Seventy-two years ago, on the eve of what would be the largest military invasion ever by sea, General Dwight D. Eisenhower told the troops that “the eyes of the world are upon you. … I have full confidence in your courage, devotion to duty and skill in battle.”
His confidence was well-placed, and as such, June 6, 1944 – D-Day – will forever be remembered as a high point in American history. It is difficult to overstate just how important that victory was during the dark days of World War II and the role it played in ending the war the following year.
It is also difficult to fathom the size of what was called Operation Overlord. There were nearly 160,000 troops, 13,000 aircraft and 5,000 ships involved, and their target was a 60 mile-long stretch of coast along northern France.
The landing on Normandy’s beaches came with a high price. There were estimated 10,000 Allied casualties during that battle, including more than 4,400 who died. Many from our region took part in that epic assault, and several are still with us today. The memory of everyone involved deserves to be recalled and honored this week on the battle’s anniversary.
Our region also has a strong connection to a major architect of the invasion: George C. Marshall, whose parents were from Augusta and who was President Franklin Roosevelt’s chief military advisor. He is principally remembered today for the Marshall Plan that was crucial in rebuilding Europe after the war.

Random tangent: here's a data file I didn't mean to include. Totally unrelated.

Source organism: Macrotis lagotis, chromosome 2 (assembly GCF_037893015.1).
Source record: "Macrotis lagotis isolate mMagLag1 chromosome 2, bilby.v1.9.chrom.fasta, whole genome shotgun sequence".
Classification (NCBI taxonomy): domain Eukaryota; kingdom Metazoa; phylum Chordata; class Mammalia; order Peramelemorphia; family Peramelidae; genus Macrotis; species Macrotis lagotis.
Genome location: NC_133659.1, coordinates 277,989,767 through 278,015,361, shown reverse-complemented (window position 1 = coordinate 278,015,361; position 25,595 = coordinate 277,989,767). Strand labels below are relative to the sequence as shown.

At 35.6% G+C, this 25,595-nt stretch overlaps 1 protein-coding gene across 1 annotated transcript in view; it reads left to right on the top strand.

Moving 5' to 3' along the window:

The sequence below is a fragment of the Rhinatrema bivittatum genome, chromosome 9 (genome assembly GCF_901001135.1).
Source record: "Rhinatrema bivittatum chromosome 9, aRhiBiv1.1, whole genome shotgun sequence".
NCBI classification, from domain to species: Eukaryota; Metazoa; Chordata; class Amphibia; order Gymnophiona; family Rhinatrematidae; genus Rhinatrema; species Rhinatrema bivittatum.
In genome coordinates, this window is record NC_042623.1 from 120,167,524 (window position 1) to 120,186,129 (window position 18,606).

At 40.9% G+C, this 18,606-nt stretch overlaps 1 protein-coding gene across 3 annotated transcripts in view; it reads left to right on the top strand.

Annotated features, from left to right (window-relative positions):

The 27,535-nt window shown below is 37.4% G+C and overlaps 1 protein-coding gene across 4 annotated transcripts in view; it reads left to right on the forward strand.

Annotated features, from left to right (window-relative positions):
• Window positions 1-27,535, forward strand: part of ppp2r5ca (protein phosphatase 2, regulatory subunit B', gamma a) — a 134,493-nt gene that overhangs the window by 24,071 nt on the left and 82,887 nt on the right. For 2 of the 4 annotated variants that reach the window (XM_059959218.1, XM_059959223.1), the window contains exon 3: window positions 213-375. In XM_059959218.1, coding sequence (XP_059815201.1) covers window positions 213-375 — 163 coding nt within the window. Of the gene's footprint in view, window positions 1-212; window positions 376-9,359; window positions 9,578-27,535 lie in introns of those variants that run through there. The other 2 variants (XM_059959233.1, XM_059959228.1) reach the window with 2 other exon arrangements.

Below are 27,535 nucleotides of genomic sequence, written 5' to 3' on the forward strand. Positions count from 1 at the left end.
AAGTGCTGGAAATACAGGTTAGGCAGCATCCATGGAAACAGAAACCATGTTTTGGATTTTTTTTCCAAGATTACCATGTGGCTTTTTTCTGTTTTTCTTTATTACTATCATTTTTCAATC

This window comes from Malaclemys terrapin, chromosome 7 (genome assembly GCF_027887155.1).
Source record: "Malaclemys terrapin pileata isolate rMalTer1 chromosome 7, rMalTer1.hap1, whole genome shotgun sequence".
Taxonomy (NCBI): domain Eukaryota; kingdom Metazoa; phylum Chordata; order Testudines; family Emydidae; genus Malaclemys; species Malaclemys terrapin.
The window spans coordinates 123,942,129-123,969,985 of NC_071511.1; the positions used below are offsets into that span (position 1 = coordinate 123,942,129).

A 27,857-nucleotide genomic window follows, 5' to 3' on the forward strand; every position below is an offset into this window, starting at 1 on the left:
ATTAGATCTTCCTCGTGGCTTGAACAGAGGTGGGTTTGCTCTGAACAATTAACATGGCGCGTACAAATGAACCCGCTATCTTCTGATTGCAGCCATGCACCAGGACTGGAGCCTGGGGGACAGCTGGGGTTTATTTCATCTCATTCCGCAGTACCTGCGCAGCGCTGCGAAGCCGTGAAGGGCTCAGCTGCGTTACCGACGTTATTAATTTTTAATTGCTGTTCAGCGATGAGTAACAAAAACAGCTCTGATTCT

All told, Kentucky saw more than 300,000 of its citizens serve during World War II, and nearly 7,000 paid the ultimate price. Millions more contributed here at home however they could, from planting victory gardens to working in the factories that served the war effort. Louisville’s Ford operations alone built more than 100,000 Jeeps during those years.
Today, there are less than 18,000 World War II veterans in Kentucky, and these members of what we rightfully call the “Greatest Generation” are now in their late 80s and 90s.
Their stories – and millions of others like them – symbolize the timeless values that define our country and those who serve, values like courage, caring for your fellow man and a willingness to put everything on the line in the name of freedom.
As D-Day and World War II recede further into history, it is crucial that we never forget what our veterans did then and in the decades to follow. Their sacrifices are the foundation of the successes we enjoy today.
That is why D-Day is much more than a date on a calendar; like July 4th and November 11th, it is a time when we recall the very best we have to offer.
If we lose sight of that, we risk losing everything.